Social Entrepreneur programmes are now firmly embedded in the curriculum of many internationally renowned universities such as Harvard, Yale, Stanford, Duke, Johns Hopkins and Oxford.Harvard has established the Social Entrepreneurship Collaboratory (SE Lab) where, in class, all students are taught to think and create projects to resolve real economic and social problems.Real problem solving, rather than addressing theoretical problems, is regarded as an intrinsic aspect of these projects.Stanford University has more than 300 students enrolled for its Social Entrepreneur course, the number growing each year and having more than doubled over the last four years ndash; 59 students in 2000 and 153 in 2003.The Course Series motivates students to create real change through these projects, one having raised eighty-thousand US dollars to fight HIV/AIDS.
Some developed countries have been very active in encouraging their people to participate in this work.In the early years of his administration, the British Prime Minister Tony Blair made a speech to emphasise the significance of social entrepreneurialism.He furthered this by appointing a Minister to oversee and support volunteer work and to encourage British citizens to become involved with the work of non-governmental organisations.Many approved social development projects received governmental funding.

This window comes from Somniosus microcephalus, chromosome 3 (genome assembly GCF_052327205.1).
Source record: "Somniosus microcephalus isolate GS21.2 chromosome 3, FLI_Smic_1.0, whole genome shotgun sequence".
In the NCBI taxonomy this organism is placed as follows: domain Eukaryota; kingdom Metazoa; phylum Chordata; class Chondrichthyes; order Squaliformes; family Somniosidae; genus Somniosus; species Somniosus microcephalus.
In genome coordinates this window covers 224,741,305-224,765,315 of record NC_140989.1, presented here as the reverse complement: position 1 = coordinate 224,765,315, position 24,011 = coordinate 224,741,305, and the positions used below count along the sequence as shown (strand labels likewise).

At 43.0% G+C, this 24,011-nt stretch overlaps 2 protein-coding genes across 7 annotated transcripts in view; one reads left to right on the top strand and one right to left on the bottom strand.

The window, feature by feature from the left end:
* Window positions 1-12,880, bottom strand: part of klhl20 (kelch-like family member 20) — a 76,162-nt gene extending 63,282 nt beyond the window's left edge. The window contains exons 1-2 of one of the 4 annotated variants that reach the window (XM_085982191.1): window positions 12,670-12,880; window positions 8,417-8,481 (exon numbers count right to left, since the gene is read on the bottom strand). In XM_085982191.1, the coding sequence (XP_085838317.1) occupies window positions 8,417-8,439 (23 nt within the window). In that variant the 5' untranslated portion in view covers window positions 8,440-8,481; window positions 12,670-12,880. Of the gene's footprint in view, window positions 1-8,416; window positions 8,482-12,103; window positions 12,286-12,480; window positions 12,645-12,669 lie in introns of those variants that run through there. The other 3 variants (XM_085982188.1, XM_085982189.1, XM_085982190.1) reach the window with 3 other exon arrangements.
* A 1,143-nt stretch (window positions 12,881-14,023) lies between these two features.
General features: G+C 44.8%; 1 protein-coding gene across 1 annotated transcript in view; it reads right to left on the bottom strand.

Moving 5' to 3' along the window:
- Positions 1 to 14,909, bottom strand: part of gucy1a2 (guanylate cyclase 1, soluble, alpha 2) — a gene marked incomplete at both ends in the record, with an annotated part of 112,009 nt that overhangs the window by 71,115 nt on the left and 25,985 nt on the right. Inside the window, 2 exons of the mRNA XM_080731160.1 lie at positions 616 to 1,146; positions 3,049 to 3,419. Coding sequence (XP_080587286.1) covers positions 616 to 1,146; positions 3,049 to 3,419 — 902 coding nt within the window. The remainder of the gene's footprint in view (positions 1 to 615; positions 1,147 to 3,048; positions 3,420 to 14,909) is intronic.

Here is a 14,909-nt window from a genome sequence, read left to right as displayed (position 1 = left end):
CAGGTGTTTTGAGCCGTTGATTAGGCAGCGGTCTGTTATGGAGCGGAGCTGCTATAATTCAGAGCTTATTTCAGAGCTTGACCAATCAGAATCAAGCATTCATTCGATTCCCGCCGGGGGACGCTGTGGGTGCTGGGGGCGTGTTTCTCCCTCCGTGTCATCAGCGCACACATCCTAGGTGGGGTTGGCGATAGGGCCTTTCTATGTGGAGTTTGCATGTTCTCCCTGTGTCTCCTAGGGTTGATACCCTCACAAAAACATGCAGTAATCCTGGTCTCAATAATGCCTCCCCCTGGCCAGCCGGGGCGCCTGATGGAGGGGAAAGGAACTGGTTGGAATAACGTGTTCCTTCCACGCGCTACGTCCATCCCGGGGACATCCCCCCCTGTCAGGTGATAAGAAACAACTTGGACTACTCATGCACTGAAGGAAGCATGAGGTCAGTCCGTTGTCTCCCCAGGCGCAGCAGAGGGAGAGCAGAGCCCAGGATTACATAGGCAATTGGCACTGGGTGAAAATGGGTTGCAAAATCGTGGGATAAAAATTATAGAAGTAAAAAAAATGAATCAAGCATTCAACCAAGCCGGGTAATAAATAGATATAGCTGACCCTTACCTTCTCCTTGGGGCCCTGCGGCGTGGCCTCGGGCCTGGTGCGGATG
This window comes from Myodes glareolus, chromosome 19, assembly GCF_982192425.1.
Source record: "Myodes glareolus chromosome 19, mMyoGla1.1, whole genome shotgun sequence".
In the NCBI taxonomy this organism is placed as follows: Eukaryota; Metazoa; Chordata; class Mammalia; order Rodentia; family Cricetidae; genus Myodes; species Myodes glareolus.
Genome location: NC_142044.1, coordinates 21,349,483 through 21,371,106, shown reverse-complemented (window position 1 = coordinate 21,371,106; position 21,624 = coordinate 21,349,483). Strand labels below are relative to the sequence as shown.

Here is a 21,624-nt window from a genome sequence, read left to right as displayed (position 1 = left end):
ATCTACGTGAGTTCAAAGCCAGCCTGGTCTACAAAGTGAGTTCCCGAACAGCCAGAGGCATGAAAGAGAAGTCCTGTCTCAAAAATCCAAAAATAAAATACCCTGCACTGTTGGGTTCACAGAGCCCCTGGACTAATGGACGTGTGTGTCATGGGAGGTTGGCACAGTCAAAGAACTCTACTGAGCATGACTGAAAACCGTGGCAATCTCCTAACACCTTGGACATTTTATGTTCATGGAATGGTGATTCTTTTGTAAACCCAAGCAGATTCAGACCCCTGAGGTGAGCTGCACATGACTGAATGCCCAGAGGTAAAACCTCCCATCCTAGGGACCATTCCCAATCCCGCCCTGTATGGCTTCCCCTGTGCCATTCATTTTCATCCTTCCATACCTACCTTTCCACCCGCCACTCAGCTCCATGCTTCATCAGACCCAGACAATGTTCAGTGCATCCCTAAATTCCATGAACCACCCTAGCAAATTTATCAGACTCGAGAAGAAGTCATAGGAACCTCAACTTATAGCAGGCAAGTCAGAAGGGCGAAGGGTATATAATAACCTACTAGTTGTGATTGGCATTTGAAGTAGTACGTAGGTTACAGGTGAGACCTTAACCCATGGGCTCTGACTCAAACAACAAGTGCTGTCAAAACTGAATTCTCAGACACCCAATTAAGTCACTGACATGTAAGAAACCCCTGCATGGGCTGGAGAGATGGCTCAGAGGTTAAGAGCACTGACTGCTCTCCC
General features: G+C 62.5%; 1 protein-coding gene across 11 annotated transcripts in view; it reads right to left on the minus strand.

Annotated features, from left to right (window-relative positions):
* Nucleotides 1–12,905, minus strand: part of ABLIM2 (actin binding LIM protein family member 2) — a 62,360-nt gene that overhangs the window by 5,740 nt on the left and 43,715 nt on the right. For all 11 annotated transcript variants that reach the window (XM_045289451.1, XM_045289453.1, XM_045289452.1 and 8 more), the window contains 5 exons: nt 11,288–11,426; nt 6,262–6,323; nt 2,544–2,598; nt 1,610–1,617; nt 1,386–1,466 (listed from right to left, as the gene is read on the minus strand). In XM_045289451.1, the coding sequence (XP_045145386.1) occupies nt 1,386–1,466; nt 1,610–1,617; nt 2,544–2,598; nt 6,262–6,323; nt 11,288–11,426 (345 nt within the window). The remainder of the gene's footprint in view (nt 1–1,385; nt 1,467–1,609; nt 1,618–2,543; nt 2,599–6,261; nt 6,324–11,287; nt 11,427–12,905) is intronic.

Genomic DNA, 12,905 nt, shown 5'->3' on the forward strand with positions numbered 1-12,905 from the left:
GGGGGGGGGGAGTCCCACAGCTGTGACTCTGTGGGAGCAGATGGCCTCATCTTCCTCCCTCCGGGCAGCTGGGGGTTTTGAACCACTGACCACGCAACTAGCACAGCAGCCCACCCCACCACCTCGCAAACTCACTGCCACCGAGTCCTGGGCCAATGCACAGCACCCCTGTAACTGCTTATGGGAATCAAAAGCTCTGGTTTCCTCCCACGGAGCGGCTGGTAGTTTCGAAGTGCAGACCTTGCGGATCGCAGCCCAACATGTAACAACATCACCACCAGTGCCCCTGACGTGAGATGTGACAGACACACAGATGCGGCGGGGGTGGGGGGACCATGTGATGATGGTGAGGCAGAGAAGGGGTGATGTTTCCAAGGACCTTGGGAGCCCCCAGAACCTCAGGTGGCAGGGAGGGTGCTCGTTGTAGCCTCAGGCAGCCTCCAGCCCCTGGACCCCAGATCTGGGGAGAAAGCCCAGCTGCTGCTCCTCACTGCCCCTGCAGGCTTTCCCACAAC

The concept of social entrepreneurship has been advanced in diverse working units and organisations across many nations, especially within developed countries.In the latter, the trend has been for the people to encourage and expect the citizen organisations to resolve economic and social problems, to become volunteers and to make financial contributions, donations, to these organisations.The results are networks of strong social structures, foundations to support the social work within these countries.
Concluding, it is evident that social entrepreneurship is rapidly becoming the main effective method of addressing economic and social problems internationally, nationally and within local communities.Thailand needs to consider this concept, this way of resolving our Societyrsquo;s problems.The Government needs to be encouraged to support social entrepreneurialism. We all should encourage and support those who want to participate as social entrepreneurs by creating educational facilities for studying this methodology, by building educational Centres of Social Entrepreneurship.This is a way forward to effectively influence the many social problems that Thai society faces today.
Bangkok Post